The antipsychotic medication, risperidone, causes global immunosuppression in healthy mice.

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Molecular Medicine, MMCRI

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PLoS One.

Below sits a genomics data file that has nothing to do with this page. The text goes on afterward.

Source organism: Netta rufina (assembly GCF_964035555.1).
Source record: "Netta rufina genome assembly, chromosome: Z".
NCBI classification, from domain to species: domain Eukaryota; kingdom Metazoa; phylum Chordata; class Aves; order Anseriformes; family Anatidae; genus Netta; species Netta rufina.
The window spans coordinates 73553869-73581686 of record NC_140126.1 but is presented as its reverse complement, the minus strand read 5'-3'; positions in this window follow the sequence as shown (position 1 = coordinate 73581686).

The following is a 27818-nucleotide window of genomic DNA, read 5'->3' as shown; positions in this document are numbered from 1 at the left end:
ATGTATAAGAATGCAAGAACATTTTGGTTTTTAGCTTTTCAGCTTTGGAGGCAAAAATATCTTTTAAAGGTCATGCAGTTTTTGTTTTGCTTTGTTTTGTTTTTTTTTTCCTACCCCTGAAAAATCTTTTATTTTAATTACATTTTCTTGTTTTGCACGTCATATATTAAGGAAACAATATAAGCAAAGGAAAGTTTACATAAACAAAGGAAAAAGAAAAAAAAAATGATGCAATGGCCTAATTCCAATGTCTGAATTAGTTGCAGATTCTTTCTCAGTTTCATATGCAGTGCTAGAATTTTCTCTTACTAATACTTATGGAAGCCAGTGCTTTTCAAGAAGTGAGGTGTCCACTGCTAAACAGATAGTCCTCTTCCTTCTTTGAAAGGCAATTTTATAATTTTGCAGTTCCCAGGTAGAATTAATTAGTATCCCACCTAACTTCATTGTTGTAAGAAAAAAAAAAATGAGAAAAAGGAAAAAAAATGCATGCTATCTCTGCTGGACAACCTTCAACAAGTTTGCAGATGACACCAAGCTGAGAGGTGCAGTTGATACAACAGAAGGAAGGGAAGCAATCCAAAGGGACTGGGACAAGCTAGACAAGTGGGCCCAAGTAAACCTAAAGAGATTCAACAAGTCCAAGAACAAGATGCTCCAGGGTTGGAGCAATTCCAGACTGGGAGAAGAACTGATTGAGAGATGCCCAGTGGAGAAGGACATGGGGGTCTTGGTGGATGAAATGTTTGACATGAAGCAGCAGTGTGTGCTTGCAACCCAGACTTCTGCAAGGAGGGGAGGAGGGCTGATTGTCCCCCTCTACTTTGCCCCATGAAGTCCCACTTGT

Atypical antipsychotic medications such as risperidone are widely prescribed for diverse psychiatric indications including schizophrenia, bipolar disorder and depression. These medications have complex pharmacology and are associated with significant endocrine and metabolic side effects. This class of medications also carries FDA black box warnings due to increased risk of death in elderly patients. Clinical reports indicate that patients treated with these medications are more susceptible to infections; however, the underlying mechanisms/pharmacology are unclear. We have previously reported that risperidone and it's active metabolite distributes to the bone marrow in clinically relevant concentrations in preclinical species, leading us to hypothesize that the hematopoietic system may be impacted by these medications. To test this hypothesis, using proteomic and cytokine array technology, we evaluated the expression of genes involved in inflammatory and immune function following short term (5 days) and longer term (4 weeks) treatment in healthy animals. We report that low-dose risperidone treatment results in global immunosuppression in mice, observed following 5 days of dosing and exacerbated with longer term drug treatment (4 weeks). These data are consistent with increased susceptibility to infection in patients administered these medications and have profound implications for the increasing off-label prescribing to vulnerable patient populations including children and the elderly.



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